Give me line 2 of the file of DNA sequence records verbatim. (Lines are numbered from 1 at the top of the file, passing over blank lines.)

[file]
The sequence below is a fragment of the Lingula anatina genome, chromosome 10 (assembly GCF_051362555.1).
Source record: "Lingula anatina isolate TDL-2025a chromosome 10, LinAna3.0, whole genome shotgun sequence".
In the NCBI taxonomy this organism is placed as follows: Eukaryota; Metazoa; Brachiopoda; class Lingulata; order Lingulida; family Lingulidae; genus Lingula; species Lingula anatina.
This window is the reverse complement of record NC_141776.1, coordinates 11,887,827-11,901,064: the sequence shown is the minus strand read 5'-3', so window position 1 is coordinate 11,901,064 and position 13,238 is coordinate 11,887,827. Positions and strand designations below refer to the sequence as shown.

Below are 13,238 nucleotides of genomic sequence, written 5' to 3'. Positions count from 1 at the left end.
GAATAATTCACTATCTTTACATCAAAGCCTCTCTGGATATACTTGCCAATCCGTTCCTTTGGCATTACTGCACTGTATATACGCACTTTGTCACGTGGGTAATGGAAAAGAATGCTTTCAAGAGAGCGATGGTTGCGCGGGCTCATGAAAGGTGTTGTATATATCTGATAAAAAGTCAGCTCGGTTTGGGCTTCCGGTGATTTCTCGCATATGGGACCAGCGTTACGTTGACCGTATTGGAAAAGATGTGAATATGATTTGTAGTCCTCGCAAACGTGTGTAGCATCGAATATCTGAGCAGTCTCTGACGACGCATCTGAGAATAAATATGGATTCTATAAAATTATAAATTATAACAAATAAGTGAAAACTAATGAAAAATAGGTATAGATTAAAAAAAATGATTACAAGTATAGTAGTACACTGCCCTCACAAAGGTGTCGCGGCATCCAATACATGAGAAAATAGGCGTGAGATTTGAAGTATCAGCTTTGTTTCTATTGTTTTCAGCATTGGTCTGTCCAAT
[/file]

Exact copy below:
Source record: "Lingula anatina isolate TDL-2025a chromosome 10, LinAna3.0, whole genome shotgun sequence".